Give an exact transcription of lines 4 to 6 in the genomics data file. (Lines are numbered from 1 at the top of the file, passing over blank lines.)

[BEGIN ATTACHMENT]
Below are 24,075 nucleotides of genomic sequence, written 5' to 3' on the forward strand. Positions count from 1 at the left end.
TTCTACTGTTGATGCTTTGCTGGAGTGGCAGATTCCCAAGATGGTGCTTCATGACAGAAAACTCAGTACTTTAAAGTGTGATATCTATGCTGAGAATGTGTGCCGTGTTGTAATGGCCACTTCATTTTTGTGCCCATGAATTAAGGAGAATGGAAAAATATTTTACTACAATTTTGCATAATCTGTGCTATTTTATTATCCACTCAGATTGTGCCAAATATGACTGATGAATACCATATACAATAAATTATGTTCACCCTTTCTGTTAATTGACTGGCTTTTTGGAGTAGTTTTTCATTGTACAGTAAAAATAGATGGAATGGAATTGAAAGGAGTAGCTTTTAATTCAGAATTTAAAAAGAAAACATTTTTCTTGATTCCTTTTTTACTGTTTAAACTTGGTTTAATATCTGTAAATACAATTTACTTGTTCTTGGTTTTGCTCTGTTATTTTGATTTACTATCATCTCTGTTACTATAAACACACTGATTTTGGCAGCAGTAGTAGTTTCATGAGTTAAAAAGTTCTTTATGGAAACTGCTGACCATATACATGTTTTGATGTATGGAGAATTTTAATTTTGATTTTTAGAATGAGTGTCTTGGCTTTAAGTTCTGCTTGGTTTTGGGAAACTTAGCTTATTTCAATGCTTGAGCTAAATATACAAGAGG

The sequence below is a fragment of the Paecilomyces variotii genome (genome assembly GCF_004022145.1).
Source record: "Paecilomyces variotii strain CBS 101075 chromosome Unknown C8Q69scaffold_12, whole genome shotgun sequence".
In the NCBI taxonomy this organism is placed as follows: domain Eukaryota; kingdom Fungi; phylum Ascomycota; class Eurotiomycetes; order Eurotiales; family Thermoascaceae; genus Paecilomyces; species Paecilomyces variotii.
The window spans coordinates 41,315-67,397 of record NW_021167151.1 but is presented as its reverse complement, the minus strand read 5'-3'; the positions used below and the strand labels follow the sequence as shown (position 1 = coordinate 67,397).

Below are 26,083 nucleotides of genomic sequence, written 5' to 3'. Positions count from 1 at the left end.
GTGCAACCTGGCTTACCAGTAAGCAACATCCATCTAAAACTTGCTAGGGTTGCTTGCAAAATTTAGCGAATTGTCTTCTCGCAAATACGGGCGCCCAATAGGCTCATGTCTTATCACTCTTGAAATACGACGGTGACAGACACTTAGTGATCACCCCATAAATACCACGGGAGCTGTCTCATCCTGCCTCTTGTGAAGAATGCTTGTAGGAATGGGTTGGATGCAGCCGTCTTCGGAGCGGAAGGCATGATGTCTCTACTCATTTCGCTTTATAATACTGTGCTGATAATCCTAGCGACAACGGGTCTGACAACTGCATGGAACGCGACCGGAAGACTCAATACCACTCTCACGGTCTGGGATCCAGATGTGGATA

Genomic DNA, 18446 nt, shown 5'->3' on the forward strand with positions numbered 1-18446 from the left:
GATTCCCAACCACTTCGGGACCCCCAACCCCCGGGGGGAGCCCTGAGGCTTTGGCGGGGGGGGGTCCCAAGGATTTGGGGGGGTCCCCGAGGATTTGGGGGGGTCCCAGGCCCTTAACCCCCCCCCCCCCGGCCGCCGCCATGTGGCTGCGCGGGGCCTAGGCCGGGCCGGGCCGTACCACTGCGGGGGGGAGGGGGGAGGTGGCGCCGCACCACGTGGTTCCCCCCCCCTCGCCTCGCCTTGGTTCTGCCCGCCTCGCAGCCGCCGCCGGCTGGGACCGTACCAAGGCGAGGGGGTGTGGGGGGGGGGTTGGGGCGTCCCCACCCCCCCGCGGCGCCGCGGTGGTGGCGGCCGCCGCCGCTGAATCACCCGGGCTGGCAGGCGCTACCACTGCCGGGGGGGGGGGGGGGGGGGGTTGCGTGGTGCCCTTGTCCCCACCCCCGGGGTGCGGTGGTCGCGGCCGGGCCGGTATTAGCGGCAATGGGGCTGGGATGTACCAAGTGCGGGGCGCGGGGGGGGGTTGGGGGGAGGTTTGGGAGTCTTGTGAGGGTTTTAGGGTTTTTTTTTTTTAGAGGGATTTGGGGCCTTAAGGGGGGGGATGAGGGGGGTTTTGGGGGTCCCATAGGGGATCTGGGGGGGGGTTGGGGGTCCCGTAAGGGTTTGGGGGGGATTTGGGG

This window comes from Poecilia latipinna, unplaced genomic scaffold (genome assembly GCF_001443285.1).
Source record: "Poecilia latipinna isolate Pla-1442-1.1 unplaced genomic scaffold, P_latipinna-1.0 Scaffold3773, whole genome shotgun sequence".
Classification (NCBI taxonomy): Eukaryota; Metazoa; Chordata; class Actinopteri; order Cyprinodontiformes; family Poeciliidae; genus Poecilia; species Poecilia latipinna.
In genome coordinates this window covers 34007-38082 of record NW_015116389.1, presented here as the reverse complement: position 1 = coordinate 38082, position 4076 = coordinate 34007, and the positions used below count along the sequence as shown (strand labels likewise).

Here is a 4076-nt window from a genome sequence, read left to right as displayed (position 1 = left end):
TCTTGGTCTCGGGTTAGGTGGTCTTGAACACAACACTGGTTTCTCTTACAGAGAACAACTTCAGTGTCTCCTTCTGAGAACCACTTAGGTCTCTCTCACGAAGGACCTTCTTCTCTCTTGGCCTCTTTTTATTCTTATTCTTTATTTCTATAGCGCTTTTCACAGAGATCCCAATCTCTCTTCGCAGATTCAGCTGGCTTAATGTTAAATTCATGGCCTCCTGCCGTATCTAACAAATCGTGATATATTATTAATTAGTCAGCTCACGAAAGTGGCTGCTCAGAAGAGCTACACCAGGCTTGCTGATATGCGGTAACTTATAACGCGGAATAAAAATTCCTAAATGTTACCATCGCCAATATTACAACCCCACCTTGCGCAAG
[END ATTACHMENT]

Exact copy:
Source record: "Paecilomyces variotii strain CBS 101075 chromosome Unknown C8Q69scaffold_12, whole genome shotgun sequence".
In the NCBI taxonomy this organism is placed as follows: domain Eukaryota; kingdom Fungi; phylum Ascomycota; class Eurotiomycetes; order Eurotiales; family Thermoascaceae; genus Paecilomyces; species Paecilomyces variotii.
The window spans coordinates 41,315-67,397 of record NW_021167151.1 but is presented as its reverse complement, the minus strand read 5'-3'; the positions used below and the strand labels follow the sequence as shown (position 1 = coordinate 67,397).